Suite in C, BWV1066
St Matthew Passion Gebt mir meinen Jesum wieder; Mache dich, mein Herze, rein
Xerxes Ombra mai fu
Messiah The Trumpet shall Sound
Alexanders Feast Revenge, Timotheus Cried
Concerto grosso in D, Op.6/5
Cantata 28 (Ich habe genug)
Teddy Tahu Rhodes (baritone)
Emma-Jane Murphy (cello)
Paul Goodchild (trumpet)
Tania Frazer (oboe)
Australian Chamber Orchestra
Richard Tognetti (violin)
Reviewed by: William Yeoman
Reviewed: 10 August, 2006
Venue: Perth Concert Hall, Western Australia
The concert began with Richard Tognetti’s announcing a change of programme: in place of a cantata movement by Johann Kuhnau would stand an extra vocal item each from Bach and Handel. In the case of the Handel this proved to be a boon: an extra helping of Goodchild’s superb trumpet playing.
The first music was a stylish account of Bach’s C major Orchestral Suite. Here, despite superb playing, the phrasing came perilously close to sounding mannered. Yet the trio sections from the two oboes and bassoon were utterly delightful, perfectly complementing the incisive strings and imaginative realisations of the bass figures.
Teddy Tahu Rhodes’s first contribution was a bracket of songs from Handel and Bach. Rhodes delivered both ‘Ombra mai fu’ and ‘Mache dich’ with a solid, steady tone of great beauty though little in the way of tonal variation; ‘Gebt mir meinen Jesum wieder’, ‘The Trumpet shall Sound’ and ‘Revenge, Timotheus Cried’ he despatched with alacrity, the latter two works having the added benefit of Goodchild’s presence.
The second half of the concert began with the odd work out, Hindemith’s Trauermusik, originally written for viola and strings (in only six hours!) in response to the news of George V’s death (at the time, Hindemith was originally to have performed one of his viola concertos in London for the BBC, but this work was deemed unsuitable for the now prevailing sombre mood). In this concert principal cello Emma-Jane Murphy performed the solo part; however, she seemed ill at ease for some reason, and the resulting performance was not what it could have been.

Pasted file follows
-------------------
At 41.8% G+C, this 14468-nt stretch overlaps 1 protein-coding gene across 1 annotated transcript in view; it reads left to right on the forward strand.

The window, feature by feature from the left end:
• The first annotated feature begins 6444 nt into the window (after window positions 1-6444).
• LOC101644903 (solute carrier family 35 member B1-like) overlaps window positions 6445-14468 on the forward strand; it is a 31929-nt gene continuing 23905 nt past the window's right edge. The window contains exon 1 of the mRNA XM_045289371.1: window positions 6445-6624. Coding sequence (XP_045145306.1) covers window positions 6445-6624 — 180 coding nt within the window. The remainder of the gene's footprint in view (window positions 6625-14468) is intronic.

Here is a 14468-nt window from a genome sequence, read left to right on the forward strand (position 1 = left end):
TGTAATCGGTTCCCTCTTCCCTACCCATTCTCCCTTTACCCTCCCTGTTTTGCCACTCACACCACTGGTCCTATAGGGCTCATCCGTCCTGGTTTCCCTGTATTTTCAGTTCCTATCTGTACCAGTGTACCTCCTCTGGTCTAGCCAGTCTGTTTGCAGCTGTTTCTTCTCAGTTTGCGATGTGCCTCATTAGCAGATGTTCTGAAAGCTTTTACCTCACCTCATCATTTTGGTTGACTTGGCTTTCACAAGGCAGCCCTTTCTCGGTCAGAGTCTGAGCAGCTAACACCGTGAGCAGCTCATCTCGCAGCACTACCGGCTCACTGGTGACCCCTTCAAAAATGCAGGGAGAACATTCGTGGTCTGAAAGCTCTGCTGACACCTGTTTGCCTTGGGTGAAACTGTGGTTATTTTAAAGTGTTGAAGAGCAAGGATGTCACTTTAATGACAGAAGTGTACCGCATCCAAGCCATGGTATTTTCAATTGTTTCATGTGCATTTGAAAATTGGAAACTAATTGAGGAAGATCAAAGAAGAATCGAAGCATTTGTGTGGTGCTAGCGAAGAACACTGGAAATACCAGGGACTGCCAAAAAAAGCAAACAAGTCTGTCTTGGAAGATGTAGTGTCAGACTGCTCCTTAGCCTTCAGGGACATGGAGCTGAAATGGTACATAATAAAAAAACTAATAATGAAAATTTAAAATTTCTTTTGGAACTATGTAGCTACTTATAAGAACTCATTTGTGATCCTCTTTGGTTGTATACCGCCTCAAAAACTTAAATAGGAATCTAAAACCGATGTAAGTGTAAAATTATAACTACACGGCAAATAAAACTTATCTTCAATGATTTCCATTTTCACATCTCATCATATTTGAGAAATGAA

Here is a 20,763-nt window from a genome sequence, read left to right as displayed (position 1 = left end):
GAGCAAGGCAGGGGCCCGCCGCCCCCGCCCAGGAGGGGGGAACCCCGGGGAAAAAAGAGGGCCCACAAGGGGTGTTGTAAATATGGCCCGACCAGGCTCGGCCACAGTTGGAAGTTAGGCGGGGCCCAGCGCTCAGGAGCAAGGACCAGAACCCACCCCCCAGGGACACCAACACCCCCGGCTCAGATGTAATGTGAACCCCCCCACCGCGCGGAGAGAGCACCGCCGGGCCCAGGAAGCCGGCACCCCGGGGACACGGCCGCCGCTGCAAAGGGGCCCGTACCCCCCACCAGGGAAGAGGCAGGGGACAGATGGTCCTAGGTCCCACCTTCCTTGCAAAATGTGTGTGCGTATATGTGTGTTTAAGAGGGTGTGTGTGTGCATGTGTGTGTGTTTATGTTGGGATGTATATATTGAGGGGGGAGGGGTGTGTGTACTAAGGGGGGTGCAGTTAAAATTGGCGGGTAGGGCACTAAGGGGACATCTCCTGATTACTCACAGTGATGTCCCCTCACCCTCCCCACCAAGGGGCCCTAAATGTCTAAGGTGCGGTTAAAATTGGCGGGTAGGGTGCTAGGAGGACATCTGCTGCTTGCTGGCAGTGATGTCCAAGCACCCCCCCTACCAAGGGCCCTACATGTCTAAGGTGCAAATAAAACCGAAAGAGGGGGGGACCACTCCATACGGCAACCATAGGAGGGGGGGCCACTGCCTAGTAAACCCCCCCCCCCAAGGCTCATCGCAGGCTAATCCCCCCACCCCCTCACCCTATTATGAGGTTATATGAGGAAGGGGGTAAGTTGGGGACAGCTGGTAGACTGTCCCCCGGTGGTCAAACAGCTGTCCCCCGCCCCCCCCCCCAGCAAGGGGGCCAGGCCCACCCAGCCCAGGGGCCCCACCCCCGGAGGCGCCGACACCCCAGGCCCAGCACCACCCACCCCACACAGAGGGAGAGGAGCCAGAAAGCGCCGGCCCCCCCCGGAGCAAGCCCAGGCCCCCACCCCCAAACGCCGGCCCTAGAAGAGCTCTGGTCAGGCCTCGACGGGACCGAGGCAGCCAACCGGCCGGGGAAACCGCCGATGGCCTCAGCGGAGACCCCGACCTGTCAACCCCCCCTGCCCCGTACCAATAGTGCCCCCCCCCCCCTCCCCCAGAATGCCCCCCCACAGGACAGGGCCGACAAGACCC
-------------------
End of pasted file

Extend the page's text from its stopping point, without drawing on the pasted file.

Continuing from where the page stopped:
Before the final work, Bach’s magnificent cantata ‘Ich habe Genug, came a near-faultless performance of Handel’s Concerto Grosso in D major from the Opus 6 set, and although one missed the colour normally provided by optional wind parts (a lone bassoon being the only admission on this occasion), any deficit in that department was amply made up for by Tania Frazer’s gorgeous oboe in the cantata. Her playing was easily the equal of Rhodes’s now carefully modulated and expressive singing, and both artists effortlessly sailed together amid the ACO’s finely nuanced accompaniment before finally bringing the audience ashore and the concert to an end.